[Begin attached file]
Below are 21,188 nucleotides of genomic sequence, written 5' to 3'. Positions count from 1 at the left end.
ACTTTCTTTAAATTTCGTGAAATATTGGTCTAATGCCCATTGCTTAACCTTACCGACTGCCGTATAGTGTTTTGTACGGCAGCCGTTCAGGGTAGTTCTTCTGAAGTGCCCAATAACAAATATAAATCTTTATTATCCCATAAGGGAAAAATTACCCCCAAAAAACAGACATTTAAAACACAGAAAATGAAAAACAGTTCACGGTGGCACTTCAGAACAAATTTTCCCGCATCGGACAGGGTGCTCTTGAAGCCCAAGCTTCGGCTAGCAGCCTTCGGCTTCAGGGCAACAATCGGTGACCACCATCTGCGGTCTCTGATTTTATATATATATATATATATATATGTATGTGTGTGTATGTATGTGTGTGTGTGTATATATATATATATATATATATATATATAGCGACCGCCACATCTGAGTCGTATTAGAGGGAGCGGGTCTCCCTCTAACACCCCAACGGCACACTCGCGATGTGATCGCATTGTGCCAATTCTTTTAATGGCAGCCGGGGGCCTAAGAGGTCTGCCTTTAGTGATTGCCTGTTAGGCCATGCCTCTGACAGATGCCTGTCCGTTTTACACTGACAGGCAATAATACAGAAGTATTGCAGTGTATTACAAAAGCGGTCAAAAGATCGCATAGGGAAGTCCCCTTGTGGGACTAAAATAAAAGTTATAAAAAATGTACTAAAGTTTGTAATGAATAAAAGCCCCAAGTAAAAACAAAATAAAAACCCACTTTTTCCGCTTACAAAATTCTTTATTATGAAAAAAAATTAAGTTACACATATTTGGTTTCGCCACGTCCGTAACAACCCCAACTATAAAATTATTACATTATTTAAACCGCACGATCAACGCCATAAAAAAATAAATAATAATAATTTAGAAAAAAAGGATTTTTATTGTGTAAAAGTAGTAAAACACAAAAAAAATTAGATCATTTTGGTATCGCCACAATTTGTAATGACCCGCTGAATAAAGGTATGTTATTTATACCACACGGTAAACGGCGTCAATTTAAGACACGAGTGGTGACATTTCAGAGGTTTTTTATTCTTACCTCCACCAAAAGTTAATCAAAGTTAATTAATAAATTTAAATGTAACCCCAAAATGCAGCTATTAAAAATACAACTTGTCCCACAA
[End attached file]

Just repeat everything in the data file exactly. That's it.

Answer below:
Below are 21,188 nucleotides of genomic sequence, written 5' to 3'. Positions count from 1 at the left end.
ACTTTCTTTAAATTTCGTGAAATATTGGTCTAATGCCCATTGCTTAACCTTACCGACTGCCGTATAGTGTTTTGTACGGCAGCCGTTCAGGGTAGTTCTTCTGAAGTGCCCAATAACAAATATAAATCTTTATTATCCCATAAGGGAAAAATTACCCCCAAAAAACAGACATTTAAAACACAGAAAATGAAAAACAGTTCACGGTGGCACTTCAGAACAAATTTTCCCGCATCGGACAGGGTGCTCTTGAAGCCCAAGCTTCGGCTAGCAGCCTTCGGCTTCAGGGCAACAATCGGTGACCACCATCTGCGGTCTCTGATTTTATATATATATATATATATATATGTATGTGTGTGTATGTATGTGTGTGTGTGTATATATATATATATATATATATATATATAGCGACCGCCACATCTGAGTCGTATTAGAGGGAGCGGGTCTCCCTCTAACACCCCAACGGCACACTCGCGATGTGATCGCATTGTGCCAATTCTTTTAATGGCAGCCGGGGGCCTAAGAGGTCTGCCTTTAGTGATTGCCTGTTAGGCCATGCCTCTGACAGATGCCTGTCCGTTTTACACTGACAGGCAATAATACAGAAGTATTGCAGTGTATTACAAAAGCGGTCAAAAGATCGCATAGGGAAGTCCCCTTGTGGGACTAAAATAAAAGTTATAAAAAATGTACTAAAGTTTGTAATGAATAAAAGCCCCAAGTAAAAACAAAATAAAAACCCACTTTTTCCGCTTACAAAATTCTTTATTATGAAAAAAAATTAAGTTACACATATTTGGTTTCGCCACGTCCGTAACAACCCCAACTATAAAATTATTACATTATTTAAACCGCACGATCAACGCCATAAAAAAATAAATAATAATAATTTAGAAAAAAAGGATTTTTATTGTGTAAAAGTAGTAAAACACAAAAAAAATTAGATCATTTTGGTATCGCCACAATTTGTAATGACCCGCTGAATAAAGGTATGTTATTTATACCACACGGTAAACGGCGTCAATTTAAGACACGAGTGGTGACATTTCAGAGGTTTTTTATTCTTACCTCCACCAAAAGTTAATCAAAGTTAATTAATAAATTTAAATGTAACCCCAAAATGCAGCTATTAAAAATACAACTTGTCCCACAA